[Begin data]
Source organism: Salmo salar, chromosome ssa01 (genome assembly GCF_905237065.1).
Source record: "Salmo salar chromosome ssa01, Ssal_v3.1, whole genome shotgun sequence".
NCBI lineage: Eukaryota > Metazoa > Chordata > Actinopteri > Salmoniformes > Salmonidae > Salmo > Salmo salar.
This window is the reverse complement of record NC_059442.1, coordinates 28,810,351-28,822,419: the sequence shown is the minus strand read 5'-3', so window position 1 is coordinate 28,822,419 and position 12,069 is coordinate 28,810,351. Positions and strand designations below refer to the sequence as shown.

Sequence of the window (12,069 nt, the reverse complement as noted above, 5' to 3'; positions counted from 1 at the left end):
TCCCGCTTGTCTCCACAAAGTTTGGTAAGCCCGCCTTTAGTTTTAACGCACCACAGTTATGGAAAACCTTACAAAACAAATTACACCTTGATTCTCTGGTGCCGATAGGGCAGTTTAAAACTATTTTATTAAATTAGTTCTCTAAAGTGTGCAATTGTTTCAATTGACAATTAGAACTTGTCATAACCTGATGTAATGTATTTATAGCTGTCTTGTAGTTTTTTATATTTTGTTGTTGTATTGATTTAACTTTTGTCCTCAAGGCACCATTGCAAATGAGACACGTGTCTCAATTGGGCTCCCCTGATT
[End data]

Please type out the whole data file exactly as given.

Source organism: Salmo salar, chromosome ssa01 (genome assembly GCF_905237065.1).
Source record: "Salmo salar chromosome ssa01, Ssal_v3.1, whole genome shotgun sequence".
NCBI lineage: Eukaryota > Metazoa > Chordata > Actinopteri > Salmoniformes > Salmonidae > Salmo > Salmo salar.
This window is the reverse complement of record NC_059442.1, coordinates 28,810,351-28,822,419: the sequence shown is the minus strand read 5'-3', so window position 1 is coordinate 28,822,419 and position 12,069 is coordinate 28,810,351. Positions and strand designations below refer to the sequence as shown.

Sequence of the window (12,069 nt, the reverse complement as noted above, 5' to 3'; positions counted from 1 at the left end):
TCCCGCTTGTCTCCACAAAGTTTGGTAAGCCCGCCTTTAGTTTTAACGCACCACAGTTATGGAAAACCTTACAAAACAAATTACACCTTGATTCTCTGGTGCCGATAGGGCAGTTTAAAACTATTTTATTAAATTAGTTCTCTAAAGTGTGCAATTGTTTCAATTGACAATTAGAACTTGTCATAACCTGATGTAATGTATTTATAGCTGTCTTGTAGTTTTTTATATTTTGTTGTTGTATTGATTTAACTTTTGTCCTCAAGGCACCATTGCAAATGAGACACGTGTCTCAATTGGGCTCCCCTGATT